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I see there is no info on Whoopee , I have a number 7 april 20 1974 so you could work back from there. It was an enjoyable comic and I remember getting it from the local book exchanges in the mid 70s. The first few issues came out as a smaller size comic and I remember the bumpkin billionaires and Scared stiff sam, and was glad to see cheeky join in around 1981 - Chris Salmon

Don't know too much about it but I did use to get it regularly. (er..the comic!). As I recall, there was another comic called "Shiver and Shake". This was the one I used to get - characters such as "Frankie Stein". "Shiver and Shake" then teamed up with "Whoopee" and it was called something like "Whoopee and Shiver and Shake". Eventually (I remember being disgruntled, as a loyal "S and S" fan) it was just called "Whoopee" but it did keep some of the strips from "Shiver and Shake". Characters included "Lolly Pop" (and his son, Archie); "Ivor Lott and Tony Broke" and "Sweeney Todd", a single toothed, evil baby! - many people's favourite, methinks.- Paul

Two features in the early isues were Kid Cartoonist, a strip drawn by a reader. And the Wanted Poster. At the time Shiver and Shake did Creepy Creations in which readers were invited to design a monster, which would be crawn on theback page by Ken Reid. And for Whoopee readers could design a Wanted poster which Ken Reid would draw. When Whoopee incorprated Shiver and Shake, the Wanted poster was dropped in favour of World Wide Weirdies in which readers would draw punningly titled spooky land-marks (eg Screaming Tower of Pisa). Ken Reid drew that as well. The most unusual strip in Whoopee was Dick Doobie the upside down back to front man. To understand what Dick was saying you had to hold the coimc upside down in front of a mirror. This strip was drawn by Steve Bell who later went on to do If... for the Guardian Whoopee merged with Whizzer and Chips in 1985 - Clive Huggett

Here's more info on IPC's Whoopee!, No 1 of which would've appeared around Monday 4 March 1974 (priced 5p) - although apart from No 2, the first few issues appeared without cover date. The first free gift was a Super Squirt Ring. The first twenty or so issues were good value - 40 pages containing so many strips that the comic had its own Contents list on the inside front cover.

Most of the strips in Whoopee! were, naturally, retreads of IPC archetypes. To name hut a few: Little Miss Muffit, an accident-prone lass; The Ghost Train, Daisy Jones' Locket, and Evil Eye representing the spooky quotient; The Upper Crusts & the Lazy Loafers (think Ivor Lott and Tony Broke, The Toffs and the Tuffs, et al) as the 'social contrasts' characters; Clever Dick and Dozy Mick, smart-arse vrs. dimwit (no relation to Baxendale's Clever Dick, ex-of Buster); The Wolf Pack, Lunchin' Vulture, Clobber (a boxing kangaroo), and Stoker (ship's cat), as the animal characters; Snap Happy, and Ad Lad, as groovy-lads-doing-groovy-adulty-things characters.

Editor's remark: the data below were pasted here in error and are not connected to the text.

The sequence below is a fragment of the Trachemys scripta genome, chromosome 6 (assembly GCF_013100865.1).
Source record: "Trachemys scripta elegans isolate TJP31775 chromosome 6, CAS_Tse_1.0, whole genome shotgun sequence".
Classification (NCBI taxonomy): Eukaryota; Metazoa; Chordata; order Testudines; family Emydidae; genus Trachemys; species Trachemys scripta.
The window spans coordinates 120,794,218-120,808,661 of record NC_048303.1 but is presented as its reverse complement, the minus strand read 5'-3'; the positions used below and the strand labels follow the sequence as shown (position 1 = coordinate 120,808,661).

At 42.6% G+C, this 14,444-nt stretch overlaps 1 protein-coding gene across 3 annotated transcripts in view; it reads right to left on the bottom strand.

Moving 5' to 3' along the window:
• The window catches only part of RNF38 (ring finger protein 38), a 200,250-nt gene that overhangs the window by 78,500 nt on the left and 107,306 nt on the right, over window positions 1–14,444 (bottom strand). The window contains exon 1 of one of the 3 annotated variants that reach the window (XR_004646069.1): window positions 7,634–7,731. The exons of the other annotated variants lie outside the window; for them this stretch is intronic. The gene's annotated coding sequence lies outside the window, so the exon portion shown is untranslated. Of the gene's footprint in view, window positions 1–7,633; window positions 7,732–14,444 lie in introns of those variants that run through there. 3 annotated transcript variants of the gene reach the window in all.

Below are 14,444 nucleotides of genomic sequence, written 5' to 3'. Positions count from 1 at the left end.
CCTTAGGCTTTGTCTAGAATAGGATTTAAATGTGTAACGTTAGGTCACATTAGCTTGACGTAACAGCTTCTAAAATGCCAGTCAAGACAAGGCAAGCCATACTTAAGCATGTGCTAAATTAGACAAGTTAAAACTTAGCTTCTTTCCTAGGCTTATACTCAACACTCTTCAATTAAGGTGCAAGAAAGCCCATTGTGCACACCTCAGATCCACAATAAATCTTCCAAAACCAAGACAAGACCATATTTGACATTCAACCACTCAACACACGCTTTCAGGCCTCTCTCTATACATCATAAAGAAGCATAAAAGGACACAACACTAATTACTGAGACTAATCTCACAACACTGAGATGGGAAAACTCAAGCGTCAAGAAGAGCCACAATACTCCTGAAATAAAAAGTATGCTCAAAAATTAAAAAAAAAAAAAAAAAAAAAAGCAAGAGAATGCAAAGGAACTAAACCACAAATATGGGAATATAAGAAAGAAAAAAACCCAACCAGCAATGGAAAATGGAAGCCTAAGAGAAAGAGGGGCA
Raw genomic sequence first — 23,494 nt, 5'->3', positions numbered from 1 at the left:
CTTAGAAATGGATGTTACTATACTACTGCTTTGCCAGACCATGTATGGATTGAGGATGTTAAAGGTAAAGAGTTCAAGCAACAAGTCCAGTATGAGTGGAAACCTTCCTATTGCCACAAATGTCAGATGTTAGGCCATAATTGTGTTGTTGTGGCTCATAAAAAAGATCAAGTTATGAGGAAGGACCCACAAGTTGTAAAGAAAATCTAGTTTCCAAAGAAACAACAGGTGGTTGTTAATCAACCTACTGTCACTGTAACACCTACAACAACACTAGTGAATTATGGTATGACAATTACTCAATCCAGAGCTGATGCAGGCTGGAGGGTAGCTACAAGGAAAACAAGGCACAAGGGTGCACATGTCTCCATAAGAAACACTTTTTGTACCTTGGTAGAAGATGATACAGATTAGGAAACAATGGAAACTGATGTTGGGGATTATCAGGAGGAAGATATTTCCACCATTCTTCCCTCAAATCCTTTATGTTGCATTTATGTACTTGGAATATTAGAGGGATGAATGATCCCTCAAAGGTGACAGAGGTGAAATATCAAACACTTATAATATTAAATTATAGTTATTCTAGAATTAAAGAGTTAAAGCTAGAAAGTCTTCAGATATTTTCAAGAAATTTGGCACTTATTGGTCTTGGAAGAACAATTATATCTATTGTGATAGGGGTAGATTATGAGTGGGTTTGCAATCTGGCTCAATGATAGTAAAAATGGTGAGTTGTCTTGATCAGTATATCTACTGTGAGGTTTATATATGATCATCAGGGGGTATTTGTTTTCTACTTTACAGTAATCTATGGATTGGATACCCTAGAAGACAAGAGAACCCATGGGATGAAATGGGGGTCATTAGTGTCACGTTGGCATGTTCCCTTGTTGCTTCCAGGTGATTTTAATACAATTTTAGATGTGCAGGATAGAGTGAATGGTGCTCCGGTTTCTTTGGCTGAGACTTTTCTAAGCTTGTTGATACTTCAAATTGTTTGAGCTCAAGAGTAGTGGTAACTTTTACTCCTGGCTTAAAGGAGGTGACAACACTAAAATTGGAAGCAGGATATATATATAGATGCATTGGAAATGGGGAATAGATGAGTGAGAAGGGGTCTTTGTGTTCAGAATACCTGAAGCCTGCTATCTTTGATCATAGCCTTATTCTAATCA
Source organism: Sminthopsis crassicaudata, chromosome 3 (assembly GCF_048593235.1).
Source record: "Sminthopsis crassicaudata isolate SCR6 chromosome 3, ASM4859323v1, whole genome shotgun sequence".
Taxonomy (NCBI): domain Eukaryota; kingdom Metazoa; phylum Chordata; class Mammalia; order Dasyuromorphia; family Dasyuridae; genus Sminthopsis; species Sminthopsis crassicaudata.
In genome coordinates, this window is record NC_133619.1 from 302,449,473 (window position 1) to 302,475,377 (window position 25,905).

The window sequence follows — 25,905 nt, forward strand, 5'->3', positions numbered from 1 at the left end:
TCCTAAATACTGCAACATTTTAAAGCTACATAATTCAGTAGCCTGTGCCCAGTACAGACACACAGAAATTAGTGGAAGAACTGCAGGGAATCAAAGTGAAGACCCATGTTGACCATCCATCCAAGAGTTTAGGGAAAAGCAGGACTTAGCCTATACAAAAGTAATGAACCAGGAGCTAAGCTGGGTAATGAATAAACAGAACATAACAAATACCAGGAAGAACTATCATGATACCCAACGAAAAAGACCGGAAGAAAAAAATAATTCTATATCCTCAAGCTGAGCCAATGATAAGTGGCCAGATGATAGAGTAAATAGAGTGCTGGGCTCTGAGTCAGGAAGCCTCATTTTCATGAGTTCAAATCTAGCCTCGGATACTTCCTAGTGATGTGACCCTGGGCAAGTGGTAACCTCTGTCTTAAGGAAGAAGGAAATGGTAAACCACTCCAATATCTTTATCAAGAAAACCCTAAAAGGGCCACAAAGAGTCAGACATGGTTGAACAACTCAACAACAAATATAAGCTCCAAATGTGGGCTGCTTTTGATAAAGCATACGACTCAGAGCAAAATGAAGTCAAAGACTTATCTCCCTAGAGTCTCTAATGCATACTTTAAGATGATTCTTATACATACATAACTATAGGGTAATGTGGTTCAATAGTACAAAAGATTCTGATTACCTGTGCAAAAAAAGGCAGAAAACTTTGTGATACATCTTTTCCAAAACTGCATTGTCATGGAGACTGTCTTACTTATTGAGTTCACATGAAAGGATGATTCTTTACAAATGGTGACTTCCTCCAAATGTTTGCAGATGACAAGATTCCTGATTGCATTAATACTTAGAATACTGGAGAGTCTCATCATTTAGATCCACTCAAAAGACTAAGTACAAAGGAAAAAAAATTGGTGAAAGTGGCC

However, the real stars of Whoopee! were the historically-themed King Arthur and his Frights of the Round Table beautifully drawn by Robert Nixon, and the back page feature WANTED, a variant of Ken Reid's Creepy Creations and World Wide Weirdies. Sheer joy.

Another Whoopee! feature worth noting was 'Kid Cartoonist', where readers were invited to submit their own self-scripted/self-drawn strips for a 3 fee. Wonder what regular IPC contributors thought about this early take on audience participation robbing them of work?

Toonhounds has more on Whoopee! - http://www.toonhound.com/whoopee.html. - Jimbo

Supermum was drawn by Dicky Howitt and written by Tim Quinn who later did the Doctor Who? strip and other spoof strips for Doctor Who Magazine. While they were still with Whoopeee Tim and Dick made a guest appearance on Multi-Coloured Swap Shop. It might have been the 100th programme. - Clive Huggett

I got Whoopee from 1988 - 1991 and still have a few. I absolutely adored it. My favourite characters are Smiler, Supermum, Sweeny Toddler (I think this strip came from Shiver and Shake), Frankie Stein, Stage School and Mustapha Million.

The main reason however for buying the comic for me was Paddywack. The drawings were so unique and the strip was so funny (often involving animals like cats, dogs and worms). I was disheartened that the strip was cut from a full page to one section. Does anybody else remember this character?

The strip writers I remember mentioned were Sid Burgon (Bookworm, Lolly Pop), Robert Nixon (Stage School, Frankie Stein), Terry Bave (Toyboy, Calculator Kid), Tom Patterson (Sweeny Toddler, Team Mates) and Frank McDiarmid (Boy Boss, Cheeky) - Robert Preston

If you have any other information on Whoopee please drop us a line.Drop us a line.




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